Tag: injuries

Harder is not smarter.

Harder is not smarter.

Training paces, especially in workouts, must have a high and low pace restriction. If the workout is written properly a goal pace, often an upper limit, is provided. However, I believe there must be a finite range. I think most amateur athletes would be happy to hit a goal pace and chip away at faster and faster times. On the day it can be a confidence booster and, maybe something to brag about. However, competent coaches use discretion and assess all of the variables before permitting this training habit. They know full well the extended recovery time following a really tough workout.

Too fast of a workout will cause the athlete to need prolonged recovery. Their legs could be dead for days, even weeks! Yes, they had a killer workout on Tuesday but their runs on Wednesday, Thursday and Friday have all been junk. Do they stand a chance in the weekend’s race? In the end what was really gained if so many days were unproductive?

I remember reading books by Dr. Jack Daniels, Joe Friel, etc. in high school and college. These coaches had calculations to figure out suggested paces for workouts. Every time, I thought “No way, that is too slow. I can go much faster than that. AND why is he/she suggesting so much rest!?” Then, like clockwork, I would run insane splits for the workout and feel flat for days after. Eventually, I tried the conservative paces and BOOM! I was feeling stronger day after day, week after week. The culmination of my quality weeks of training was making a difference opposed to attempts at blasting my legs on the track and recovering.

The same can be said about reduced recovery between intervals. Most of the time, a properly written workout is focused on attacking a specific metabolic system. Each metabolic system takes a known amount of time to recover. Chopping the recovery down makes it harder but does not facilitate the desired training adaptation and has increased risks of injury.

Harder is not smarter.

High doses of LSD

High doses of LSD

Don’t worry, we’re not back in the 60’s.  To me, LSD means long slow distance. I always get funny looks when I direct my team that’s driven to be faster that they are going to, “Run slow today.”

You can practically hear the reaction: “Coach, aren’t we here [at practice] to get faster? I can run the distance today much faster than you want! Let me run fast. Please?”

Far too often do distance athletes turn long runs into negative-splitting or tempo runs. 14 miles at 6:30/mi sounds so much cooler than the 7:35 they were supposed to run. I was one of those athletes. Chasing down any guy in the group who dared to half-step the pace. Before you knew it, we were in full flight, waiting for the next teammate to crumble from our blistering pace.  Although quite confidence-boosting, this was neither the time nor place.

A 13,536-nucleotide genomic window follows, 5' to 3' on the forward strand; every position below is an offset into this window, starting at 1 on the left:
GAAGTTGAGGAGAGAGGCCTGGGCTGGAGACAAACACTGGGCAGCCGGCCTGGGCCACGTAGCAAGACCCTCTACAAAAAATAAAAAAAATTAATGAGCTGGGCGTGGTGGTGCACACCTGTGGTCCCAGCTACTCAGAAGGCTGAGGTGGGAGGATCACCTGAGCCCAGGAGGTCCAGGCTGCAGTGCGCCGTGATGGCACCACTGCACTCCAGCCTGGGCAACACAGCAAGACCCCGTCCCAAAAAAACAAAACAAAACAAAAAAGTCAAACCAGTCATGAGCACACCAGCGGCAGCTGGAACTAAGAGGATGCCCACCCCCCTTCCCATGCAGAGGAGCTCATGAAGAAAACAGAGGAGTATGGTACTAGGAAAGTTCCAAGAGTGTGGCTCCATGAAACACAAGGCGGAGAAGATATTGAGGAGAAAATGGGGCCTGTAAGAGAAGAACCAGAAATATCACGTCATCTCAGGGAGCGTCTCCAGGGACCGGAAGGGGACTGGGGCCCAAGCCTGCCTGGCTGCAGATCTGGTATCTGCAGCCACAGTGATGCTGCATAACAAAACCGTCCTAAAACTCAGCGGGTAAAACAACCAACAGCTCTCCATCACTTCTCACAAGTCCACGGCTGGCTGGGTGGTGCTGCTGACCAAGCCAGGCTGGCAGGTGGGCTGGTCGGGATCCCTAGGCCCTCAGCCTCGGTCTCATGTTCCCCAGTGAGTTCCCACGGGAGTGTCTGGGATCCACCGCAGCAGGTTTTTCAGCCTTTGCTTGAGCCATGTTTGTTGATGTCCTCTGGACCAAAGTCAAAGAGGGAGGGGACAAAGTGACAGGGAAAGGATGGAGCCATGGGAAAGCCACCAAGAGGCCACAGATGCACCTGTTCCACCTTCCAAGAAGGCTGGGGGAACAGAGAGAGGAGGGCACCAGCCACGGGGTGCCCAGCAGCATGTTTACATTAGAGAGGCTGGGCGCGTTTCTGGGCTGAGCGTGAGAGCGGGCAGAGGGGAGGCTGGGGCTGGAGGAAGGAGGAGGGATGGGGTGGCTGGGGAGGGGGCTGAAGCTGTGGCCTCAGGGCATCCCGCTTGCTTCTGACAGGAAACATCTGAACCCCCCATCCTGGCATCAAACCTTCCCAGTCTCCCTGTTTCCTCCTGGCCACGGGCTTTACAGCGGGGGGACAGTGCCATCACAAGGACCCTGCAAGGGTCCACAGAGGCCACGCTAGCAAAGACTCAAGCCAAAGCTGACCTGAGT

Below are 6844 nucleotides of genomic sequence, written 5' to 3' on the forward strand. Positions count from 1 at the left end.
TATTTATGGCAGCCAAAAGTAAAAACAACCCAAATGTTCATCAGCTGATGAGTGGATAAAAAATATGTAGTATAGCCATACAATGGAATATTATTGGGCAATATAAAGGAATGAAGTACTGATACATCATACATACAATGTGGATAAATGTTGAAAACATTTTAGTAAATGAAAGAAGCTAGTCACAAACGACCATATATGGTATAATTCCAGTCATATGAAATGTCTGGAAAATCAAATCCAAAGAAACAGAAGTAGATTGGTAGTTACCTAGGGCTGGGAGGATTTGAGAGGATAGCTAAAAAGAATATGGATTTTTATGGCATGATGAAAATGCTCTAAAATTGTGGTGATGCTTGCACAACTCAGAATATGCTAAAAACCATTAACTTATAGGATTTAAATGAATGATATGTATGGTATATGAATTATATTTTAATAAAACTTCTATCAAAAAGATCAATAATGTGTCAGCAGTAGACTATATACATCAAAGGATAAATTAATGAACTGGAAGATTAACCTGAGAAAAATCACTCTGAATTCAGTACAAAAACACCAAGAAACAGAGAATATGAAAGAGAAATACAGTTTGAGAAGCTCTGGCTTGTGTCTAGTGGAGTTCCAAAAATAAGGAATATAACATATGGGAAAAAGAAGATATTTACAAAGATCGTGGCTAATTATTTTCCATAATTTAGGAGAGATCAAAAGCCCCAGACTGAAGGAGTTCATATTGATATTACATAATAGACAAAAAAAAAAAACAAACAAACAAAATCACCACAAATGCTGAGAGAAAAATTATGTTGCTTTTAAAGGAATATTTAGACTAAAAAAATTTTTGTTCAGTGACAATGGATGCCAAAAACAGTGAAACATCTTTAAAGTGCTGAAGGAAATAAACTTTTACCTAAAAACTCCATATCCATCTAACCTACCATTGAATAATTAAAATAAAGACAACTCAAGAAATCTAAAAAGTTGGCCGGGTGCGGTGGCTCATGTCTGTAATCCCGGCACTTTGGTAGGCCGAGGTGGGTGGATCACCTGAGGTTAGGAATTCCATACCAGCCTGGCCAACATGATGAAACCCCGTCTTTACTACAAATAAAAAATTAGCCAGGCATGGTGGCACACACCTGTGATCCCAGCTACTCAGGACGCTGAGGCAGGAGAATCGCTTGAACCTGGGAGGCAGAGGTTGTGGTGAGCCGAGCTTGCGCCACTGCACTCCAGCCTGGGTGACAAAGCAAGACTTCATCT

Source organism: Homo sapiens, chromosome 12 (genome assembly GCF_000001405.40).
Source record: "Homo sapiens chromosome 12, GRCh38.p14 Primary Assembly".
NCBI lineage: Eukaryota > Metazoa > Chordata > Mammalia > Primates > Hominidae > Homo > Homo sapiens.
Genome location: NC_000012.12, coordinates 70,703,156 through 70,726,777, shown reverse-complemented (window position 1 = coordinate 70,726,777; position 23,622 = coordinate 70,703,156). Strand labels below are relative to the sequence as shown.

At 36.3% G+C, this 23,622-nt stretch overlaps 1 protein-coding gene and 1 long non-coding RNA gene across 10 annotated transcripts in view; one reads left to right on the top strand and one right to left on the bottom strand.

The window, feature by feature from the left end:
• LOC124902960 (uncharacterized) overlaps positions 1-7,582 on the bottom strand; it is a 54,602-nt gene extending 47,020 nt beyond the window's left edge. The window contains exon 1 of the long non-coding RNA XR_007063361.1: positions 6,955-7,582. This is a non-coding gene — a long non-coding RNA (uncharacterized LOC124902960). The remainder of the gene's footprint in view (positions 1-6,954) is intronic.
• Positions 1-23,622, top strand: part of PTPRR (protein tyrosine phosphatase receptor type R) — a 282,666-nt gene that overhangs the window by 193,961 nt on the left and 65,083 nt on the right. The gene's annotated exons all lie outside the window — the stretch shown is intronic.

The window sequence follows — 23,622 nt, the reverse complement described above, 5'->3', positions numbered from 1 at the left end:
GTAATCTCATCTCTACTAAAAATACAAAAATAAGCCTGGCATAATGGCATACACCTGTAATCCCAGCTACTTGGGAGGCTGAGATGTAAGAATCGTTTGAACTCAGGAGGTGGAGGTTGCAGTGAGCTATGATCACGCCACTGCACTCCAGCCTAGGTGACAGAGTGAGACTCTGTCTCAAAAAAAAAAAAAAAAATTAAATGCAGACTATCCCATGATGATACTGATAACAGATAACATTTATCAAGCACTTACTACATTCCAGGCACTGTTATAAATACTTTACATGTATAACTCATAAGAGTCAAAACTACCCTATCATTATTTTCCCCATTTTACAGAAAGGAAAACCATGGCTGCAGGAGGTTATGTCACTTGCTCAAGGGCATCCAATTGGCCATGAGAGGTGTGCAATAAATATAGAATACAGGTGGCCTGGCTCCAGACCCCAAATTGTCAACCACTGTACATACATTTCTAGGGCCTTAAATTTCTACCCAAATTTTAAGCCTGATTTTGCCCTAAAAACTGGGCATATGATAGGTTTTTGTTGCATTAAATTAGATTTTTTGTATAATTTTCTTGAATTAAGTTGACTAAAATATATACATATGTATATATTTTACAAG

As I began to understand and apply my education, I began to wonder why my coach would not rein us in? What pace is best for the body? What is the desired outcome from today’s run? I felt that was a really important piece missing from our training. I promised myself if I ever coached it would be with thorough instruction.

The goals for LSD runs are increased mitochondrial density, capillarization, and structural gains; in both connective tissue and our bones. In contrast, higher intensities of physical activity put too much stress on the body’s internal environment. LSD also offers a regenerative quality, flushing out and realigning muscle fibers. I feel it is easy for most to relate to the basic idea: back to back to back hard runs wear down the body.

But what, you may ask, am I getting out of LSD?  First of the adaptations would be increased number of mitochondria. Remember back to your high school biology class? Mitochondria are the power factories of the cells. It is their job to convert resources into energy through a series of chemical reactions. Let’s skip nearly all of the chemistry, for now.  The one thing you need to know is that these chemical  reactions require oxygen.

Running slow puts demands on the mitochondria, stimulates them, and stresses the body to make more. When energy needs are high for a long period of time, mitochondria will grow and divide. It is theorized that the particular enzyme responsible for triggering mitochondrial fission, AMPK, is not activated until the demands exceed the existing cells’ capabilities. Hard running switches the effort towards anaerobic metabolism (without oxygen). Anaerobic metabolism takes place in other parts of the cell and does not involve the mitochondria. That, of course, limits any stimulus of them. Anaerobic metabolism is also unsustainable therefore can not be performed long enough to stimulate mitochondrial development.*

*More research is suggesting High Intensity Interval Training (HIIT) can increase mitochondrial density. I am still hesitant to agree with the research. The information is too new. Just know HIIT is completely different than doing your 70 minute run as hard as you can. Explosive, fast training also leads to injuries much sooner than LSD.